In 1915, a team of U.S. archaeologists excavating the ancient Egyptian necropolis of Deir el-Bersha blasted into a hidden tomb. Inside the cramped limestone chamber, they were greeted by a gruesome sight: a mummy’s severed head perched on a cedar coffin.
The room, which the researchers labeled Tomb 10A, was the final resting place for a governor named Djehutynakht (pronounced juh-HOO-tuh-knocked) and his wife. At some point during the couple’s 4,000-year slumber, grave robbers ransacked their burial chamber and plundered its gold and jewels. The looters tossed a headless, limbless mummified torso into a corner before attempting to set the room on fire to cover their tracks.
The archaeologists went on to recover painted coffins and wooden figurines that survived the raid and sent them to the Museum of Fine Arts, Boston, in 1921. Most of the collection stayed in storage until 2009 when the museum exhibited them. Though the torso remained in Egypt, the head became the star of the showcase.
With its painted-on eyebrows, somber expression and wavy brown hair peeking through its tattered bandages, the mummy’s noggin brought viewers face to face with a mystery.
“The head had been found on the governor’s coffin, but we were never sure if it was his head or her head,” said Rita Freed, a curator at the museum.
The museum staff concluded only a DNA test would determine whether they had put Mr. or Mrs. Djehutynakht on display.
“The problem was that at the time in 2009 there had been no successful extraction of DNA from a mummy that was 4,000 years old,” Freed said.
Egyptian mummies pose a unique challenge because the desert’s scorching climate rapidly degrades DNA. Earlier attempts at obtaining their ancient DNA either failed or produced results contaminated by modern DNA. To crack the case, the museum turned to the Federal Bureau of Investigation.
The FBI had never before worked on a specimen so old. If its scientists could extract genetic material from the 4,000-year-old mummy, they would add a powerful DNA collecting technique to their forensics arsenal and also unlock a new way of deciphering Egypt’s ancient past.
“I honestly didn’t expect it to work because at the time there was this belief that it was not possible to get DNA from ancient Egyptian remains,” said Odile Loreille, a forensic scientist at the FBI. But in the journal Genes in March, Loreille and her colleagues reported that they had retrieved ancient DNA from the head. And after more than a century of uncertainty, the mystery of the mummy’s identity had been laid to rest.
What lies in tomb 10A
Djehutynakht and his wife, Lady Djehutynakht, are believed to have lived around 2000 B.C. during Egypt’s Middle Kingdom. They ruled a province of Upper Egypt. Though the walls in their tomb were bare, the coffins were embellished with beautiful hieroglyphics of the afterlife.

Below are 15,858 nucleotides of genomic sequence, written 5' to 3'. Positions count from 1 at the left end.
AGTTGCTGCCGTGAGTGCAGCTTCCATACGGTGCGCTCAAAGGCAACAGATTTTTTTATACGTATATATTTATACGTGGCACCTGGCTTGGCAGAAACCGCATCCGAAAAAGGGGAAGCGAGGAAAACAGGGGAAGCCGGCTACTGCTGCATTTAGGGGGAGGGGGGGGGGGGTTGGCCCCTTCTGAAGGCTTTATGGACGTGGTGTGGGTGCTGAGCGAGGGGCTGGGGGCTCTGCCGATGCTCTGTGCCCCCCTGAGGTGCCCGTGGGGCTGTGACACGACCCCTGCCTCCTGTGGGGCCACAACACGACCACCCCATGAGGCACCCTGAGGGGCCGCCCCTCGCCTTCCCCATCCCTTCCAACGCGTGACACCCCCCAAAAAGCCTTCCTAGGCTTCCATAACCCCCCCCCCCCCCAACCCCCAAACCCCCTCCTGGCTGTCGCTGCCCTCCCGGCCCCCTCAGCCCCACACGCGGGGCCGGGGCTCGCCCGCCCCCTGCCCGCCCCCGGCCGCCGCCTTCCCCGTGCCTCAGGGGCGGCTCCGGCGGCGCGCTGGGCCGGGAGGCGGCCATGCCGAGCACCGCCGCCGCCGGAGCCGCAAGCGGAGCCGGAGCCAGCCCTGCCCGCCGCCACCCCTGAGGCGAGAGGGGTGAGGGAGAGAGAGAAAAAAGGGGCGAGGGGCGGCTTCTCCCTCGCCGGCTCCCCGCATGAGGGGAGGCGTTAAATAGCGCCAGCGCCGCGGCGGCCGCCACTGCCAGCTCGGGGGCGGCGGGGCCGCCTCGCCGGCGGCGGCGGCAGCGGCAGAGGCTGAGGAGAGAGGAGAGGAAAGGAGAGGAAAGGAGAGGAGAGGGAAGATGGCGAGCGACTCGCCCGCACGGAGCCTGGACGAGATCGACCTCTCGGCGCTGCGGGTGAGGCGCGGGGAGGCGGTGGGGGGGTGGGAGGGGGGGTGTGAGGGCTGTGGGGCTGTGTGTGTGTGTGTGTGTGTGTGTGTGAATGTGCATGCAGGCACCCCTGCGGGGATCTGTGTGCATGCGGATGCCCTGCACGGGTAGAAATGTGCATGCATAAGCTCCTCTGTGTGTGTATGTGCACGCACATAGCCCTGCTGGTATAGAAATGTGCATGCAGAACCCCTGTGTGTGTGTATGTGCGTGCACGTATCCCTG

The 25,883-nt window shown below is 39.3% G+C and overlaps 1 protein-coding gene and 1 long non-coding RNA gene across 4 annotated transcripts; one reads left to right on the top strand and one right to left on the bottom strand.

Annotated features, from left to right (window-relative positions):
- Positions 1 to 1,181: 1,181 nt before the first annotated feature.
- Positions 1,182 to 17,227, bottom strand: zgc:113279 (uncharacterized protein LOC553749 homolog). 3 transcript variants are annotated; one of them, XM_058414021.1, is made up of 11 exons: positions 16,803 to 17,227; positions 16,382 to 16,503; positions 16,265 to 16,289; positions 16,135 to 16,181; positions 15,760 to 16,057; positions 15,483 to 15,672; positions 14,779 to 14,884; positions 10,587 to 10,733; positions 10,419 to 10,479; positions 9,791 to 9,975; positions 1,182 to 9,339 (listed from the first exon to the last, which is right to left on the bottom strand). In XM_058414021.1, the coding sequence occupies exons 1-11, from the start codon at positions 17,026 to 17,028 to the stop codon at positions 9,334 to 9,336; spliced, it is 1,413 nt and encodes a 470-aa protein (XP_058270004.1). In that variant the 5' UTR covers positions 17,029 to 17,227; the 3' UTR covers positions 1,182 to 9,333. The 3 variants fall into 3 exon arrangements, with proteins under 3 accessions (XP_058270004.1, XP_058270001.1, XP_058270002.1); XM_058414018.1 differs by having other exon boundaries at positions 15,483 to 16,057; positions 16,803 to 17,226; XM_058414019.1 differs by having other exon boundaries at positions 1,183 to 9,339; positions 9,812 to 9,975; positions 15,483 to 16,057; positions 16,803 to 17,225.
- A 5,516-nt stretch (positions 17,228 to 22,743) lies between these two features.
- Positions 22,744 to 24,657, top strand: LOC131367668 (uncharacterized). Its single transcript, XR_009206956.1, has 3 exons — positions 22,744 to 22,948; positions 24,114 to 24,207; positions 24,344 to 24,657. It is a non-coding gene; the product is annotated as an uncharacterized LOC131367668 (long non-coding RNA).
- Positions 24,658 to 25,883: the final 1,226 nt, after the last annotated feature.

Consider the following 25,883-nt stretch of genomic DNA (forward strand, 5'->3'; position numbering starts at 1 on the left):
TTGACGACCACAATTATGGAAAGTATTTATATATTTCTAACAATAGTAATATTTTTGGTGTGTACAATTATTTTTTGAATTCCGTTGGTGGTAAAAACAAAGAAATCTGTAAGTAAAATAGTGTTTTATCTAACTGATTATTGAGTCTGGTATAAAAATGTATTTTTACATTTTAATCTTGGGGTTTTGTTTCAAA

“His coffin is a classic masterpiece of Middle Kingdom art,” said Marleen De Meyer, assistant director for archaeology and Egyptology at the Netherlands-Flemish Institute in Cairo, who re-entered the tomb in 2009. “It has elements of a rare kind of realism.”
The team that discovered Djehutynakht’s desecrated chamber more than a century ago was led by the archaeologists George Reisner and Hanford Lyman Story. As they explored the cliffs of Deir el-Bersha, which is about 180 miles south of Cairo on the east bank of the Nile, they uncovered a 30-foot burial shaft beneath boulders. With the help of dynamite, they entered the tomb.
In their original reports, the archaeologists said that the dismembered body parts belonged to a woman, presumably Lady Djehutynakht. De Meyer suspected that the head belonged to the governor and not his wife.
Missing facial bones
As Freed prepared the items from Tomb 10A for exhibition in 2005, she reached out to Massachusetts General Hospital. Its CT scan revealed the head was missing cheek bones and part of its jaw hinge — features that may have potentially provided insight into the mummy’s sex.
“From the outside, you could not tell that the mummy had been so internally tinkered with,” said Dr. Rajiv Gupta, a neuroradiologist at Massachusetts General. “All the muscles that are involved in chewing and closing the mouth, the attachment sites of those muscles had been taken out.”
They now had another mystery: Why did the mummy have these facial mutilations?
Along with Dr. Paul Chapman, a neurosurgeon at the hospital, Gupta hypothesized that they might be part of an ancient Egyptian mummification practice known as the “Opening of the Mouth Ceremony.” The ritual was performed so the deceased could eat, drink and breathe in the afterlife.
“It’s a very specific cut they made,” said Gupta, referring to the surgical removal of part of the mandible. “There’s a precision to it which is what we were surprised by. Someone was actually doing coronoidectomy 4,000 years ago.”